City gets $7.8 million from HUD to help homeless residents 104 beds to be added

state receives total of $15.2 million

September 14, 1996|By Frank Langfitt | Frank Langfitt,SUN NATIONAL STAFF

WASHINGTON -- Homeless people will soon have more places to lay their heads in Baltimore because of $7.8 million in grants awarded by the federal government yesterday.

The Department of Housing and Urban Development announced was giving city homeless programs the money to pay for 104 new beds at shelters and more services to help people find permanent homes.

In all, HUD awarded Maryland $15.2 million in grants for homeless programs.

"This is wonderful," said Steve Baron, president of Baltimore Mental Health Systems, a non-profit organization that manages the city's mental health system. He said the organization will use its share of the grant money, $1.4 million, to field a team of nurses and social workers to help get mentally ill people off the streets and into treatment.

"These funds will help us continue, and in some cases, expand NTC services to our homeless citizens," said Mayor Kurt L. Schmoke, whose office coordinated the application for funds.

The money awarded to Baltimore was a tiny fraction of the $675 million the Clinton administration announced yesterday in its annual disbursement of funds to fight homelessness.

The money will finance about 1,000 projects across the country.

The grants come less than eight weeks before the Nov. 5 election and were announced by Vice President Al Gore and HUD Secretary Henry G. Cisneros.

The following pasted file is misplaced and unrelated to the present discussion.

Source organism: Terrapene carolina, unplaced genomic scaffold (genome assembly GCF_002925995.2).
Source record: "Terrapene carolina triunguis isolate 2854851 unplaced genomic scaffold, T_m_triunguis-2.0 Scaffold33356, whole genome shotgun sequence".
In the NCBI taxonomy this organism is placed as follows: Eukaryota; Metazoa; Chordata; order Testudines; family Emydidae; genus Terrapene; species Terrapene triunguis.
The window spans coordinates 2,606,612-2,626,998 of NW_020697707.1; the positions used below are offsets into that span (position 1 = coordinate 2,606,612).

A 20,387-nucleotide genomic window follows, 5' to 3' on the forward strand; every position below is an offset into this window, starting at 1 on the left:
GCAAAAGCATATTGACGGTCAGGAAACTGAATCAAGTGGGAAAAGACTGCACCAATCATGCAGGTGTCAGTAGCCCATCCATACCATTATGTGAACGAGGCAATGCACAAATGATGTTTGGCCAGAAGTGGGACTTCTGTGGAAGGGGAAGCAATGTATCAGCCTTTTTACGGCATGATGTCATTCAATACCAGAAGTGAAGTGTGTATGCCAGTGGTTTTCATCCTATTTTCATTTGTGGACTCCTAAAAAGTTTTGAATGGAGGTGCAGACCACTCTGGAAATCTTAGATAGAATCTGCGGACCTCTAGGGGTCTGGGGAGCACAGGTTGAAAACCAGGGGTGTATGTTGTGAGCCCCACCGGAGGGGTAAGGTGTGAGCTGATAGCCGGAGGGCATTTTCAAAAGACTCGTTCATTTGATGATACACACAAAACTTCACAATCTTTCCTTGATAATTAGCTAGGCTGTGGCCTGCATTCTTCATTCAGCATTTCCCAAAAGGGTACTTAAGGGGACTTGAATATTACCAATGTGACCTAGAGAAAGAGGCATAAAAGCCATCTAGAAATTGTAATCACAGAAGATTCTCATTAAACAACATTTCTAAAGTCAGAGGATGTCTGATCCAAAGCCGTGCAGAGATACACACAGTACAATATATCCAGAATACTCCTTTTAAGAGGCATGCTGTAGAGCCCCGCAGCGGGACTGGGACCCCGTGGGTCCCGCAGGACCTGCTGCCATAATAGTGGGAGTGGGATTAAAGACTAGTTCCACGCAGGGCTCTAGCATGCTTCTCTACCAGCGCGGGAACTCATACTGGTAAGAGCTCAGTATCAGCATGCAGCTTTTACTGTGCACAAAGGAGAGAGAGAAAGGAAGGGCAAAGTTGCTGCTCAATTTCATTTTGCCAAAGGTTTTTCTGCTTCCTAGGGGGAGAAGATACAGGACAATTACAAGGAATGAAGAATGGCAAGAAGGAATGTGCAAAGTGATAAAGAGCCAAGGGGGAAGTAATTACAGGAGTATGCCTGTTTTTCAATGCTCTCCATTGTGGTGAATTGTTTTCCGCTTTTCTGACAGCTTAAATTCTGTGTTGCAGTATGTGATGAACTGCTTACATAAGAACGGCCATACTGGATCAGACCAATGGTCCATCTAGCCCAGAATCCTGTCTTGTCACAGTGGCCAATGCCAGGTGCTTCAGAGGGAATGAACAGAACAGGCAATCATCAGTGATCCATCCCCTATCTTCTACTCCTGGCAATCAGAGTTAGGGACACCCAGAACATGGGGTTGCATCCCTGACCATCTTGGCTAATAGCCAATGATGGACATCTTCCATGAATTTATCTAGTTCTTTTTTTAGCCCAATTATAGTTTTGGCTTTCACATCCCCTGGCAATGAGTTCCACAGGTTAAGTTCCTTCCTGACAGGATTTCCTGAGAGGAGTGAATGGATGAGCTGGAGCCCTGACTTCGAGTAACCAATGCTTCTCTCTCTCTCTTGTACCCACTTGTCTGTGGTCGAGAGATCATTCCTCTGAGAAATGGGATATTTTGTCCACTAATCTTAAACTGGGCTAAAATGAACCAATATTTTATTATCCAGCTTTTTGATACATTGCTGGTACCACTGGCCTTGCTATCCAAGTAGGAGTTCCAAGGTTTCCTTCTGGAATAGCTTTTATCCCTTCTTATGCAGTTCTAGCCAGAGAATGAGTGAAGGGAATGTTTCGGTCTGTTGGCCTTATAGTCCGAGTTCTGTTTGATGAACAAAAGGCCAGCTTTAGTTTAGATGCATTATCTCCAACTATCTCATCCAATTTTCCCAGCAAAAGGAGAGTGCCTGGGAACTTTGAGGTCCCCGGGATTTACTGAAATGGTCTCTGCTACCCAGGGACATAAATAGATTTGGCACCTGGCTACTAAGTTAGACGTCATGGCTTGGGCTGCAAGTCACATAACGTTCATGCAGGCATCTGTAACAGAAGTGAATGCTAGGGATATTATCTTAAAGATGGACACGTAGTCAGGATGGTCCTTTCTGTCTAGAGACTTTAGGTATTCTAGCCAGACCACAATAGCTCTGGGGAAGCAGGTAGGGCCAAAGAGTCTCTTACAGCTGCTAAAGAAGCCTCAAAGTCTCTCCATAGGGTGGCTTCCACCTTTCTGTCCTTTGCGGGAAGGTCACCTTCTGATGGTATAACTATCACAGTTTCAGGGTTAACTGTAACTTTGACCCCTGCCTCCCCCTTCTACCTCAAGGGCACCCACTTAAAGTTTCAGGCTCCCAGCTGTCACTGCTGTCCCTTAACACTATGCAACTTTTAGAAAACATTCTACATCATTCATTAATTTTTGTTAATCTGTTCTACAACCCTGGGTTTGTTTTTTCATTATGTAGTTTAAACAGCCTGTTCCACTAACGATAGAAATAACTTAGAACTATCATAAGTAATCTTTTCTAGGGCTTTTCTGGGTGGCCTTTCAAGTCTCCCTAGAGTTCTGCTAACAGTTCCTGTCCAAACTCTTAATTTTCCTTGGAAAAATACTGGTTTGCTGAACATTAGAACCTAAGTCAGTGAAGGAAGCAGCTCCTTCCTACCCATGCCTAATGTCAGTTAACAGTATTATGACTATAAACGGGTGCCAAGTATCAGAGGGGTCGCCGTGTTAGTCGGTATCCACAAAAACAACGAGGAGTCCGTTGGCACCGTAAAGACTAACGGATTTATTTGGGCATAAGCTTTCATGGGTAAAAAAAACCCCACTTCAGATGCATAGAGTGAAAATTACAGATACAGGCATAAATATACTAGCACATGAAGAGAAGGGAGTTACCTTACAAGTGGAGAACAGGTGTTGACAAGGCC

L Last year, the administration made them public in late July.

Cisneros said that politics played no role in the event's timing.

Instead, he attributed the delay to time lost during last winter's shutdown of the federal government and unusually late appropriation of the money this year.

"Any suggestion that we would rush the applications or hold them until close to the election is off base," he said.

In Baltimore, some of the money will pay to renovate building space and provide more beds for the mentally ill.

My Sister's Place Lodge is a Catholic Charities' program downtown that provides 17 beds for mentally ill women as they search for a permanent place to live.

The organization will use its $514,000 grant to open a new unit with 12 more beds.

"There are times that we turn people away and this program is going to allow us to serve some more folks," said Mary Lee Bradyhouse, director of homeless services for Catholic Charities the Baltimore area.

Catholic Charities will use a second grant of $477,000 to increase the number of beds from 32 to 44 at the Christopher Place Employment Program, said Bradyhouse.

Christopher Place provides job training, an addiction support group and other services to help homeless people find work.

Another $1.7 million will fund staffing and training for an existing computer network that allows people to electronically check for bed space at most of the city's homeless shelters, said Mike Berning, program administrator for the Mayor's Office of Homeless Services.

Pub Date: 9/14/96

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